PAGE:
Collective Box-Pushing

C.Ronald Kube and Hong Zang[10] of the University of Alberta have programmed khepera robots to reproduce a simple version of collective transport. They set a group of robots a simple task: to collectively move an object which was too heavy for an individual robot to push. The robots were equipped with light sensors which could tell them the location of the light-box they were to move, and the goal they had to move it to. Their program was very basic:

Although the end result is not optimal, the robots are always successful at pushing the box into the goal, and without any direct or indirect communication of any sort. They are robust and very simple to program and flag a promising direction for development of robots for use in harsh environments (e.g. marine, extraterrestrial) where minimising the number of crucial links in the integrity of the system is always a bonus.

Another interesting feature of the box-pushing robots is the resemblance of their actions to the ants that inspired them, clearly visible in the videos accessible from Kube’s web page.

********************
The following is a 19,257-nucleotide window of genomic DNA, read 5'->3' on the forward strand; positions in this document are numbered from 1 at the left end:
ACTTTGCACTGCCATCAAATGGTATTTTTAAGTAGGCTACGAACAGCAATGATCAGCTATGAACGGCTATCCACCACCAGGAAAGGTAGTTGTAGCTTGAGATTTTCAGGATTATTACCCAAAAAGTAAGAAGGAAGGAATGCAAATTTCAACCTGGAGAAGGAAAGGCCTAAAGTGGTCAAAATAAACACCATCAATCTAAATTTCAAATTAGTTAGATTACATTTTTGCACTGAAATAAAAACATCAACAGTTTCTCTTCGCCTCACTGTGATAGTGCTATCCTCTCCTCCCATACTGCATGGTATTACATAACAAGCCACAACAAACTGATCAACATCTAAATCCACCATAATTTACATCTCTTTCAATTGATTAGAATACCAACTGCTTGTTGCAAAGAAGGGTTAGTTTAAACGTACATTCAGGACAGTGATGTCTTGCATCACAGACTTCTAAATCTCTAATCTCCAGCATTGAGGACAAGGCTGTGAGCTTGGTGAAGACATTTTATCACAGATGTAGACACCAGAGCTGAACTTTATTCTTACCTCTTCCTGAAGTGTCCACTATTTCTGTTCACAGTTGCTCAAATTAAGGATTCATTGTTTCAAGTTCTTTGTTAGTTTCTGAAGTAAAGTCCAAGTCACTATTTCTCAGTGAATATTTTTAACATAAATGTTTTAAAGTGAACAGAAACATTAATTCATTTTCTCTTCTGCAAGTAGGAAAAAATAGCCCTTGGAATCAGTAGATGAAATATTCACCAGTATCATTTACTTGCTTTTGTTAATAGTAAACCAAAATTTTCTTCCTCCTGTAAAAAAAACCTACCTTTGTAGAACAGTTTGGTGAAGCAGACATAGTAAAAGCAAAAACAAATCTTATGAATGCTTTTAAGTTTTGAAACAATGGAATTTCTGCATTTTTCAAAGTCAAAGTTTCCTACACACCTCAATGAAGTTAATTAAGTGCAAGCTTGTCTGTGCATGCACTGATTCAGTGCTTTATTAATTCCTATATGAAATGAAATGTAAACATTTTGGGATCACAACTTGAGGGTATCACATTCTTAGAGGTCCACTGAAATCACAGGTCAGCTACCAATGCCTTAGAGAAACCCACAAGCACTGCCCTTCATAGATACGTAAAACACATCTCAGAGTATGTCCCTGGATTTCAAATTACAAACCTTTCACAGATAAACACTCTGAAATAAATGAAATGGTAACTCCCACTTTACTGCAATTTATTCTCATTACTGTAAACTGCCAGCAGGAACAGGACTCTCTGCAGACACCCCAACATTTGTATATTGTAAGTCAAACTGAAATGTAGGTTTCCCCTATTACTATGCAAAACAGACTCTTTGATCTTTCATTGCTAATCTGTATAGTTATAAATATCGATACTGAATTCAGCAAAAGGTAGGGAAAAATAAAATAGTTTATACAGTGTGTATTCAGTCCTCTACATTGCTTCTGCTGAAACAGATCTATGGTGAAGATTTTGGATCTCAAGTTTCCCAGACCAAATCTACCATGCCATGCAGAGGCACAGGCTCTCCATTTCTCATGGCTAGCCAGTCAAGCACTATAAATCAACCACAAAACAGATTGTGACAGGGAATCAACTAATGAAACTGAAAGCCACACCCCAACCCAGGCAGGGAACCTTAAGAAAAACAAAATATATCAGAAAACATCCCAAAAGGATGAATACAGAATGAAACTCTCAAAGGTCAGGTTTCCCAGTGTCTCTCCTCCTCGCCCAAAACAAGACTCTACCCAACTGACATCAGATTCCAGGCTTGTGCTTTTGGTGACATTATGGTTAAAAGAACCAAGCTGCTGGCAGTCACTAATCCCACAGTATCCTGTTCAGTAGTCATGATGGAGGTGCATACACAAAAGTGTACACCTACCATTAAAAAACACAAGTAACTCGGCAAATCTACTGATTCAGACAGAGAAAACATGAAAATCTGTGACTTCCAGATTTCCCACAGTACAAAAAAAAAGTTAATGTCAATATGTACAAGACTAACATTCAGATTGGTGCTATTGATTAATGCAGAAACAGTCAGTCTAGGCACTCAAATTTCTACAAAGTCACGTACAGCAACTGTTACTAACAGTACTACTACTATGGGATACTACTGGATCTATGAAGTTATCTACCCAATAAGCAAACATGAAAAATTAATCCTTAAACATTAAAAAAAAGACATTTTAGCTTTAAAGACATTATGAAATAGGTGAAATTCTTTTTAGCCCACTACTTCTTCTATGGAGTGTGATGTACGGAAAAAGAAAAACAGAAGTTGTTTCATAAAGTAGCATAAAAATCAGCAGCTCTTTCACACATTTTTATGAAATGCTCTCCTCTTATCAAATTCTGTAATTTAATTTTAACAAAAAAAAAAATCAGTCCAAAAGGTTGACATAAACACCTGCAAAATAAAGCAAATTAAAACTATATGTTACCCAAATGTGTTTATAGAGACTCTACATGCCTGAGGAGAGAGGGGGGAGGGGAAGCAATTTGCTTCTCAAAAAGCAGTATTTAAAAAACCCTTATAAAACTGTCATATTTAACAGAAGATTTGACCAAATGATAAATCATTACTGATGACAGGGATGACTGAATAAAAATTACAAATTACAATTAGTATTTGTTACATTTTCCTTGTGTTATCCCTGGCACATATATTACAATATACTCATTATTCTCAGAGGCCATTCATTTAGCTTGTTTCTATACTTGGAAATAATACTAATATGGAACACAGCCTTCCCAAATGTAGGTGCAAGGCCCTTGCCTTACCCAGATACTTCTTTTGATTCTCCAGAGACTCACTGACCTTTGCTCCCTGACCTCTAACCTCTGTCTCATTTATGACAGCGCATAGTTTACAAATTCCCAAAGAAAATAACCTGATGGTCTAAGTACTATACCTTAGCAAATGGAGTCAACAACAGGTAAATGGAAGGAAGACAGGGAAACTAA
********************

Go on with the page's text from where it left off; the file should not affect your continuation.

Swarm-bots

A collaboration between a group of European institutions has come up with the Swarm-bots project[11], the ultimate aim of which is (unsurprisingly) to produce a 'swarm-bot', which they define as an 'artefact composed of a number of simpler, insect-like, robots', which they call 's-bots'. Each s-bot will be just 116 mm wide, with a rotating motorised base, mobilised by a track system. On the top of the robot will be two 'arms', enabling rigid and flexible connections to be formed between robots. Each s-bot is also able to lift other s-bots, opening the door to more complex 3D structures.

There are currently three main objectives for the swarm-bot project, although applications and extensions of these basic functions are plentiful:

The swarm-bots project is currently at a simulation stage, with the first prototype s-bot projected for January 2003